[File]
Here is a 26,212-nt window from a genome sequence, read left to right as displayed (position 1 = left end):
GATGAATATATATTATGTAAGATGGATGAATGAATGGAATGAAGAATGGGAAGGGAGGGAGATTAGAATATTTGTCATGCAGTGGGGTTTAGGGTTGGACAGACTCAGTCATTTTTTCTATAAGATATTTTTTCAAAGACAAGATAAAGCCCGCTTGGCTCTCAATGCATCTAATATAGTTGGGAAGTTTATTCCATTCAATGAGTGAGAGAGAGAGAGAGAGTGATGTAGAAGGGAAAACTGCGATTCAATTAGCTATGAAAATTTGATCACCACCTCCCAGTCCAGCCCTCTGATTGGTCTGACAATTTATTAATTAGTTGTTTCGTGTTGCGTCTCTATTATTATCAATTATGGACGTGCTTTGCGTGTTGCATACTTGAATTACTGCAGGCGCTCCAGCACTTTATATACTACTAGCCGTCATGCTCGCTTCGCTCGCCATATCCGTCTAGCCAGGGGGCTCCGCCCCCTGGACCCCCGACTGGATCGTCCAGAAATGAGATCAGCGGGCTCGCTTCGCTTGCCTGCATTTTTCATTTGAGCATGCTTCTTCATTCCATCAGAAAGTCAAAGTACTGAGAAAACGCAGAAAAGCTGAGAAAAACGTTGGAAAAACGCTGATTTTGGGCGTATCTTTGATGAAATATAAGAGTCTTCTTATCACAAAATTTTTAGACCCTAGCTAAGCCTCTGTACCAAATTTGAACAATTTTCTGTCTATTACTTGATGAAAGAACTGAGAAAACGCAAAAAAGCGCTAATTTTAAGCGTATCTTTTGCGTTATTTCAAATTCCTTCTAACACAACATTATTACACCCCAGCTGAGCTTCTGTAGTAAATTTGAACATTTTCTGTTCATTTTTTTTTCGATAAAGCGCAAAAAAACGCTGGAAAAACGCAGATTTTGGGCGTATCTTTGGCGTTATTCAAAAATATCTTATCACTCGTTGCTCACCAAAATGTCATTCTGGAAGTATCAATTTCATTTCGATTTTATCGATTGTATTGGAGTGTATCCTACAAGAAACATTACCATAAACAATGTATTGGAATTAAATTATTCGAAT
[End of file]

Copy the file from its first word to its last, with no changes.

Here is a 26,212-nt window from a genome sequence, read left to right as displayed (position 1 = left end):
GATGAATATATATTATGTAAGATGGATGAATGAATGGAATGAAGAATGGGAAGGGAGGGAGATTAGAATATTTGTCATGCAGTGGGGTTTAGGGTTGGACAGACTCAGTCATTTTTTCTATAAGATATTTTTTCAAAGACAAGATAAAGCCCGCTTGGCTCTCAATGCATCTAATATAGTTGGGAAGTTTATTCCATTCAATGAGTGAGAGAGAGAGAGAGAGTGATGTAGAAGGGAAAACTGCGATTCAATTAGCTATGAAAATTTGATCACCACCTCCCAGTCCAGCCCTCTGATTGGTCTGACAATTTATTAATTAGTTGTTTCGTGTTGCGTCTCTATTATTATCAATTATGGACGTGCTTTGCGTGTTGCATACTTGAATTACTGCAGGCGCTCCAGCACTTTATATACTACTAGCCGTCATGCTCGCTTCGCTCGCCATATCCGTCTAGCCAGGGGGCTCCGCCCCCTGGACCCCCGACTGGATCGTCCAGAAATGAGATCAGCGGGCTCGCTTCGCTTGCCTGCATTTTTCATTTGAGCATGCTTCTTCATTCCATCAGAAAGTCAAAGTACTGAGAAAACGCAGAAAAGCTGAGAAAAACGTTGGAAAAACGCTGATTTTGGGCGTATCTTTGATGAAATATAAGAGTCTTCTTATCACAAAATTTTTAGACCCTAGCTAAGCCTCTGTACCAAATTTGAACAATTTTCTGTCTATTACTTGATGAAAGAACTGAGAAAACGCAAAAAAGCGCTAATTTTAAGCGTATCTTTTGCGTTATTTCAAATTCCTTCTAACACAACATTATTACACCCCAGCTGAGCTTCTGTAGTAAATTTGAACATTTTCTGTTCATTTTTTTTTCGATAAAGCGCAAAAAAACGCTGGAAAAACGCAGATTTTGGGCGTATCTTTGGCGTTATTCAAAAATATCTTATCACTCGTTGCTCACCAAAATGTCATTCTGGAAGTATCAATTTCATTTCGATTTTATCGATTGTATTGGAGTGTATCCTACAAGAAACATTACCATAAACAATGTATTGGAATTAAATTATTCGAAT